The Rise and Fall of Email

There is a festering efficiency problem in software technology. The preferred methods for building network applications are wrong and they produce expensive, unreliable systems with no real security. Industry refuses to correct the problems because inefficiency is highly profitable. First encountered in email standardization, this is the story of my fight against the industry to set email free. More

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About David Edgar

David has 34 years of experience in the Computer IT community. He graduated from University of Maryland - University College with a Bachelor of Science in Computer Science in 1986. David started his computer career in 1982, at the age of 19, managing a microcomputer at Metropolitan Parts, the largest automotive parts wholesaler in the DC Metropolitan Area. David started his career in government contracting in 1986 by writing both the Operations and User manuals for the United States Information Agency IBM datacenter. He then coauthored the first GSA course in Computer Security in 1988.

David started as a Digital Equipment Corporation (DEC) system support programmer at Naval Sea Systems Command (NAVSEA) in 1987. He built the first DEC program that monitored the operating system for resource usage and inactive processes. David built the first automated translation of Navy Accounting Data (STARS) between NAVSEA’s IBM datacenter and the DEC datacenter. David helped design and develop the first X.500 Directory Server with Soft-Switch for the Navy.

In 1989, David designed and constructed his first commercial email gateway MBLink, providing a bridge between DEC-based email systems and cc:Mail. The key differentiator was that MBLink was the first gateway that did not require address registration. It algorithmically converted email addresses and would change the future of email integration. Electronic mail bridges originally took two to eighteen months to configure, were difficult to manage, and were only enabled for a limited number of users. With MBLink, the system was installed and fully operational in 15 minutes, managed itself automatically, and enabled unlimited users. David designed and/or built the first email gateways for 3COM, Microsoft Mail, Lotus Notes, Novell’s Global MHS, and SMTP. During this period, MBLink was the primary email bridge used at the White House from 1992 thru 2000.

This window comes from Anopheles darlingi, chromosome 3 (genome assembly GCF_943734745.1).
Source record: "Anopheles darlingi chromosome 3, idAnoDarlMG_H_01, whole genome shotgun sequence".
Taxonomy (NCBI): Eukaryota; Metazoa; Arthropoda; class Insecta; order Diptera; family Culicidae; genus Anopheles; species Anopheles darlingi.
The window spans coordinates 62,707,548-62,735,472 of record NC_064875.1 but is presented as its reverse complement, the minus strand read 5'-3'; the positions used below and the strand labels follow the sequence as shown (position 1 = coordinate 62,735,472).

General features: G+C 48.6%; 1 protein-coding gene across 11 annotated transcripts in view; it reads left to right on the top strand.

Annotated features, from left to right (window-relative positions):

In 1999, David was the founder of Altarus Corporation. The company was focused on the development of a secure system for moving application transactions in real-time across wireless networks. David invented an advanced network, data processing architecture and received US Patent 6,912,522 – “System, method and computer program product for optimization and acceleration of data transport and processing”. Altarus became the principle wireless consultant for Hewlett Packard and was a Symbol Technologies Platinum Partner. Worked with NIST to receive the first FIPS 140-1 certified mobile platform (Certificate 255). Designed and developed the first fully integrated mobile biometrics security authentication system engineered to perform perimeter security using fingerprints. This security product was runner up in the Best New Technology award at FOSE 2002.

David was the Principal Investigator for a Cooperative Research and Development Agreement (CRADA) with the Space and Naval Warfare Systems Center in San Diego (“SSC Pacific”) called “Hastily Formed Secure Data Networks”. The purpose of the CRADA was to investigate methods and processes that could be used to quickly assemble a secure data network during an emergency event. David was also the Principal Investigator for a follow-up CRADA with SSC Pacific called “Low Bandwidth Wireless Network” (LBWN). The purpose of the second CRADA was to research the use of various network protocols and determine their overall effects on network performance, their general compatibility with Command & Control (“C2”) data, and their practical usability in low-bandwidth wireless environments.

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